In an informal survey of pastors, I asked a simple question:
What do you wish you had been told before you became a pastor?
Some of the responses were obvious. For me, a few were surprises.
I note them in order of frequency of response, not necessarily in order of importance. After each item, I offer a representative quote from a pastor.
- I wish someone had taught me basic leadership skills. “I was well-grounded in theology and Bible exegesis, but seminary did not prepare me for the real world of real people. It would have been great to have someone walk alongside me before my first church.”
- I needed to know a lot more about personal financial issues. “No one ever told me about minister’s housing, social security, automobile reimbursement, and the difference between a package and a salary. I got burned in my first church.”
- I wish I had been given advice on how to deal with power groups and power people in the church. “I got it all wrong in my first two churches. I was fired outright from the first one and pressured out in the second one. Someone finally and courageously pointed out how I was messing things up almost from the moment I began in a new church. I am so thankful that I am in the ninth year of a happy pastorate in my third church.”
- Don’t give up your time in prayer and the Word. “I really don’t ever remember anyone pointing me in that direction. The busier I became at the church, the more I neglected my primary calling. It was a subtle process; I wish I had been forewarned.”
- I wish someone had told me I needed some business training. “I felt inadequate and embarrassed in the first budget meetings. And it really hit home when we looked at a building program that involved fundraising and debt. I had no clue what the bankers were saying.”
- Someone should have told me that there are mean people in the church. “Look, I was prepared to deal with critics. That’s the reality of any leadership position. But I never expected a few of the members to be so mean and cruel. One church member wrote something really cruel on my Facebook wall. Both my wife and children cried when they read it.”
- Show me how to help my kids grow up like normal kids. “I really worry about the glasshouse syndrome with my wife and kids. I’m particularly worried that my children will see so much of the negative that they will grow up hating the church. I’ve seen it happen too many times.”
- I wish I had been told to continue to date my wife. “I was diligent in dating my wife before I became a pastor. I then got so busy helping others with their needs that I neglected her. I almost lost my marriage. She felt so alone as I tried to meet everyone’s needs but hers.”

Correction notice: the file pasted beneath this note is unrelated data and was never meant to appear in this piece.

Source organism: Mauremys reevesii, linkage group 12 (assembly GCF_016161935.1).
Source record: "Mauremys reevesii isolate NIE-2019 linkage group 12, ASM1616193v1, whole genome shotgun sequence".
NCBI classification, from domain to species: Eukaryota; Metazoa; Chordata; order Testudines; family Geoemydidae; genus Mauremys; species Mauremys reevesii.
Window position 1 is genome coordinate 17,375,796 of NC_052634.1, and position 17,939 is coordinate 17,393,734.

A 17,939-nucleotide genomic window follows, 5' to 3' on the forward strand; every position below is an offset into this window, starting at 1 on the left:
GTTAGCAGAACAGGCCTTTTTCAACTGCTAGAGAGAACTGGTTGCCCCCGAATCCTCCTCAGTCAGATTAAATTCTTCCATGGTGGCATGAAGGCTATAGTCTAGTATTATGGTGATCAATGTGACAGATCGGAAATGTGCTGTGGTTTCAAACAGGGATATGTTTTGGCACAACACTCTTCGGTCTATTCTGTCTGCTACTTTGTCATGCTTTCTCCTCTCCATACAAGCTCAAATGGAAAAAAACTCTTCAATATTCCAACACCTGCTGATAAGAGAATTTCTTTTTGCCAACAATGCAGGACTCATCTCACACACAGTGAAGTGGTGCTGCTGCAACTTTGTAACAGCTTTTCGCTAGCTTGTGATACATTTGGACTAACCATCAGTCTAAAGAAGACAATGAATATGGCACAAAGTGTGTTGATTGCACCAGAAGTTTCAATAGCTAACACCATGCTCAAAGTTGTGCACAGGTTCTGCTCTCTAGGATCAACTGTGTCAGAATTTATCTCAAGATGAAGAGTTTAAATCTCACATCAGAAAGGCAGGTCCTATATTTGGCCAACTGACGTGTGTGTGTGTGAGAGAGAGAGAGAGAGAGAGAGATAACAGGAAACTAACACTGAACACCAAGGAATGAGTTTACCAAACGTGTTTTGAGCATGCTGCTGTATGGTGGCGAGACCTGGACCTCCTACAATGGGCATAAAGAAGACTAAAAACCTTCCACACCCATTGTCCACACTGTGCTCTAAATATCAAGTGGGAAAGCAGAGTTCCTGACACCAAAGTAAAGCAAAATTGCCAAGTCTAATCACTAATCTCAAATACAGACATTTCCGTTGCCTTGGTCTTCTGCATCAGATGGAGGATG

- Someone needed to tell me about the expectation of being omnipresent. “I had no idea that people would expect me to be at so many meetings, so many church socials, and so many sports and civic functions. It is impossible to meet all those expectations, so I left some folks disappointed or mad.”
- I really needed help knowing how to minister to dying people. “Some of those who have terminal illnesses have such a strong faith that they minister to me. But many of them are scared and have questions I never anticipated. I was totally unprepared for these pastoral care issues when I first became a pastor.”
How do you respond to this list? What would you add?
Posted on March 9, 2013
With nearly 40 years of ministry experience, Thom Rainer has spent a lifetime committed to the growth and health of local churches across North America.
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Those points are heart-breaking brother. I feel for these men. Thanks for posting this. Hopefully, those who are considering the ministry will read this list so they will know what to expect in the ministry; both positive and negative.
Thanks Jared. Let me encourage you to pass this information to others.
This is probably covered in some of the other comments, but I wish someone would have explained to me the difference between formal duties and perceived expectations. I fill like in earlier pastorates I spent most of my time trying to fulfill people’s perceived expectations of a pastor.
So true Danny.
I completely agree with all of these. Really enjoy your blog posts. Keep up the good work.
Thanks Thom! I’ve encountered all 10 of those concerns directly or indirectly. I recieved a great theological education that focused on the practical application of what was learned. But as good as my education was, there are three factors that have been integral to my success as a Lead Pastor.